Thursday, April 25, 2024

Bellingen signs on to water quality program

Bellingen Shire Council has announced its ongoing participation in the NSW Government’s Beachwatch program for a second consecutive year, in time for the summer swimming season.

Council says the decision reaffirms its dedication to providing the local community with easy access to reliable water quality information at seven of the region’s most used recreational water sites.

The published results from the test empowers residents and visitors to make informed choices about when and where to enjoy water-based activities, the Council says.

beachwatch sign_2023

Council says it will facilitate the testing of bacterial levels, including indicators of faecal pollution and Water quality results that will be made available weekly on the Beachwatch website beachwatch.nsw.gov.au/home.

Users can search for their respective town within the Shire to access the latest results. Beachwatch signs with QR codes to the latest test results have been erected at each of the testing sites, putting decision-making power in the hands of the community.

The testing locations, which remain consistent with the previous year, encompass the following sites:

  • Never Never River – Arthur Keoughs Reserve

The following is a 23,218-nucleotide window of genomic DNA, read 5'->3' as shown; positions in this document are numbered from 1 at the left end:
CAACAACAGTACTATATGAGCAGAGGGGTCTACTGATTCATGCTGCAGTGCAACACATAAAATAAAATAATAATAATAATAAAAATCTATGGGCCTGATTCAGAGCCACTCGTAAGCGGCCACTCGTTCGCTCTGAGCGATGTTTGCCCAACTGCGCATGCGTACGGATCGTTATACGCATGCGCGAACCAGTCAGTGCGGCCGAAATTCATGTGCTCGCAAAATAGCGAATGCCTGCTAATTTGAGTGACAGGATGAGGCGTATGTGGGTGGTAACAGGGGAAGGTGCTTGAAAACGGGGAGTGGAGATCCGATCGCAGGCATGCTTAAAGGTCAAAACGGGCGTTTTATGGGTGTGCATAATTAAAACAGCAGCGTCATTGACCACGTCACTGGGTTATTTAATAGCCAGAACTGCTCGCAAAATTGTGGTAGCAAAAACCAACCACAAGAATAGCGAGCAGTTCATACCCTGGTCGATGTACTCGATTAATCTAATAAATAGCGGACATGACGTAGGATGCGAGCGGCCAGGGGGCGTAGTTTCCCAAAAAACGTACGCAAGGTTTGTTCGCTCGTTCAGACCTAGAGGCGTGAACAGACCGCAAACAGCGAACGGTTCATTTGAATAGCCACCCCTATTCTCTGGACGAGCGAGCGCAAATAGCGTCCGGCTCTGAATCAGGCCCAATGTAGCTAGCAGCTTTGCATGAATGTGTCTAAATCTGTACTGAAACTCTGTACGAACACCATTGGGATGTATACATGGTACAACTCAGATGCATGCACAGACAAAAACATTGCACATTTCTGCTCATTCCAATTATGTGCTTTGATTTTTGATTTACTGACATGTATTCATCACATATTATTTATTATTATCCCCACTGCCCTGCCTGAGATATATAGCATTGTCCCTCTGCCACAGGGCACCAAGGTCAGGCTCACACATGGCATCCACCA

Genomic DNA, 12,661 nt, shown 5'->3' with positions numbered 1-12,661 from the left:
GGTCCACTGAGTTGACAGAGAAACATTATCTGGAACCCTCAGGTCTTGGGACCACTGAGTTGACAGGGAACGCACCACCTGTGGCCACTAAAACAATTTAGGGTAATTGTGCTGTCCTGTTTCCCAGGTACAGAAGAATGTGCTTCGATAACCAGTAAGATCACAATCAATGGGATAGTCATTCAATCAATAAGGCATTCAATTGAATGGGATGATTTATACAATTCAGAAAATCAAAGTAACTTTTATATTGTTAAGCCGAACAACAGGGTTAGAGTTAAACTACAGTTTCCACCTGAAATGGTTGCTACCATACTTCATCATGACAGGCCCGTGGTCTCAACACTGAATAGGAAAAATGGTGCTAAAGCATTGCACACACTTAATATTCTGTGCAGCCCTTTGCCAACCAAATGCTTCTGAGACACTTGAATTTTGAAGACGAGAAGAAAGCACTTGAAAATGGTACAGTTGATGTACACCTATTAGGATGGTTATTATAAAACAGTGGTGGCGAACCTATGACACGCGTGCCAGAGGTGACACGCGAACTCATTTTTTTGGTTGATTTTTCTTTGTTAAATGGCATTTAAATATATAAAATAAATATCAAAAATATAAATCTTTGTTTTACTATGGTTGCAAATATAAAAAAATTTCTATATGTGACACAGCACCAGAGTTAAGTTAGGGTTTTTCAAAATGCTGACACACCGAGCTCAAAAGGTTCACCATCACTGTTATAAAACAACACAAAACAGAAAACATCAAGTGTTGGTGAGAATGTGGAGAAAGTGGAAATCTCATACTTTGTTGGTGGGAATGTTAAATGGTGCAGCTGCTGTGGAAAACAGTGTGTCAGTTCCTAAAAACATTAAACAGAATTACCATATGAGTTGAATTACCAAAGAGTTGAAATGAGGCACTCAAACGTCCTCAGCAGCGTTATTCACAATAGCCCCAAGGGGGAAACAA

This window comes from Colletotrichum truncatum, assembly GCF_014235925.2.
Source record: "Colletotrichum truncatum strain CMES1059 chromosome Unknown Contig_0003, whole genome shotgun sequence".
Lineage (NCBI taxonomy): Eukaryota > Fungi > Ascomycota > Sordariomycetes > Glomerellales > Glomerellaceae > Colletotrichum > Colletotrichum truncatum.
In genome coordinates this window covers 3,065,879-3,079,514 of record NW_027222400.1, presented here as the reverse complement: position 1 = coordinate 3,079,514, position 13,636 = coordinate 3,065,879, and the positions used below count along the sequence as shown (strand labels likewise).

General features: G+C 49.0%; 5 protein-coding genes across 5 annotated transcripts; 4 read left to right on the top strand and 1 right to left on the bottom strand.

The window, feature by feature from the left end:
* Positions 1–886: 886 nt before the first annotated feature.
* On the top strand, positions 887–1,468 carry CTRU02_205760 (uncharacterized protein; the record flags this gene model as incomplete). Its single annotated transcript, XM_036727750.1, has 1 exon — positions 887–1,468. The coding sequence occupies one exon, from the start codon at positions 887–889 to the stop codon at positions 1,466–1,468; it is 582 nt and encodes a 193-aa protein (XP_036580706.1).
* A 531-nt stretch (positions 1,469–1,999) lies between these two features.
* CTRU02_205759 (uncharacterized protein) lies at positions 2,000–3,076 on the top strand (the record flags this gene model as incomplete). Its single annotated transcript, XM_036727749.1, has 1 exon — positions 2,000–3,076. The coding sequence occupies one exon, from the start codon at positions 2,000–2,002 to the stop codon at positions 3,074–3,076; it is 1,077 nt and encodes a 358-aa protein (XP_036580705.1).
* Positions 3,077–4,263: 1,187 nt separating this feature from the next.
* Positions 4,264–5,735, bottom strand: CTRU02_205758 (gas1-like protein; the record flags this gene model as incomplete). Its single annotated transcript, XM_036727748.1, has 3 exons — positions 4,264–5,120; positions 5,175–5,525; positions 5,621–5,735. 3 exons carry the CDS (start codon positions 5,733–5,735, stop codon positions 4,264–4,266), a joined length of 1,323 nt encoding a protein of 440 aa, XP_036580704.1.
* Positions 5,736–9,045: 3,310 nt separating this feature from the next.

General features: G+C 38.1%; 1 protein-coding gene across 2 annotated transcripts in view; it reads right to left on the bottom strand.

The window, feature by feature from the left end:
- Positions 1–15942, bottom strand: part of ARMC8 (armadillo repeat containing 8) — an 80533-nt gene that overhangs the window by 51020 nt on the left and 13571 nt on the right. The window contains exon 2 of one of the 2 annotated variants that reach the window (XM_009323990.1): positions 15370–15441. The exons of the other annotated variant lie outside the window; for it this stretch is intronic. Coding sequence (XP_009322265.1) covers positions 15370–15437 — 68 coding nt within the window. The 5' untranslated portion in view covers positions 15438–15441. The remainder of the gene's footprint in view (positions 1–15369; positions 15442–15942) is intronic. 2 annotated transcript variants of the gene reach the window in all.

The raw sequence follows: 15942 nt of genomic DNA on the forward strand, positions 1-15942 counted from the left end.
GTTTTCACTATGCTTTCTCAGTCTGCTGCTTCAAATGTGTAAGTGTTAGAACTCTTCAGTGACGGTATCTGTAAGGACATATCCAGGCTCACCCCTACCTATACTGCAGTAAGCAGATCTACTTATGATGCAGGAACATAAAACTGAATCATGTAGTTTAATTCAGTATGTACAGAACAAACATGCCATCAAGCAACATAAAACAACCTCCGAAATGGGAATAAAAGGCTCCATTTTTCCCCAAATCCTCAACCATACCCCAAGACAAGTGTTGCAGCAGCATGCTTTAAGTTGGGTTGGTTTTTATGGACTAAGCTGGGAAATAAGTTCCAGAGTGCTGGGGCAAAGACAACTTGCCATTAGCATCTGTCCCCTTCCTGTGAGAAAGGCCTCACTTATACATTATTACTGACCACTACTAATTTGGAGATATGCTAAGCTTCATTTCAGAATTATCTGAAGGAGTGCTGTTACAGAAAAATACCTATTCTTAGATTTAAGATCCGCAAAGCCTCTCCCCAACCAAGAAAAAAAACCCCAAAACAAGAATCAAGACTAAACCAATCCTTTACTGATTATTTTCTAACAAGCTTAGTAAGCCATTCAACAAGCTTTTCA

• Bellinger River – Lavenders Bridge
  • Bellinger River – Mylestom tidal pool
  • North Beach – At Surf Club
  • Urunga Lagoon – Urunga Lido
  • Hungry Head Beach – At Surf Club
  • Dalhousie Creek – At Surf Club
JustineElder Beachwatch02

Bellingen Shire Council’s Biodiversity Officer, Justine Elder (pictured) emphasised the importance of this data-driven approach, saying, “Our findings from last summer’s waterhole testing have highlighted significant fluctuations in water quality.

“We observed poorer results following periods of heavy rainfall, a predictable and expected outcome. However, pinpointing additional sources of water pollution, whether from wildlife, agriculture, sewage, pets, human activity, or urban runoff, relies on our continuous monitoring and data comparison over the years.”

Council says it has established protocols for addressing poor water quality as part of the Beachwatch program including timely notification to the public on Beachwatch and Council’s websites within 72 hours of sample collection and ongoing re-sampling until site quality improves, possibly at alternative locations to pinpoint pollution sources.

Managing water quality in the Shire is a collective responsibility, it says.

“Visitors to recreational water sites are encouraged to “go” before you go, remove all rubbish when departing, and clean up after their dogs. Property owners around the waterways must ensure proper fencing on properties along rivers, lagoons, or estuaries to prevent animal access to the water.”

“Council understands that through regular testing and robust data collection, it can identify problem areas and seek practical solutions to preserve our picturesque waterways for everyone’s enjoyment,” the Council said.

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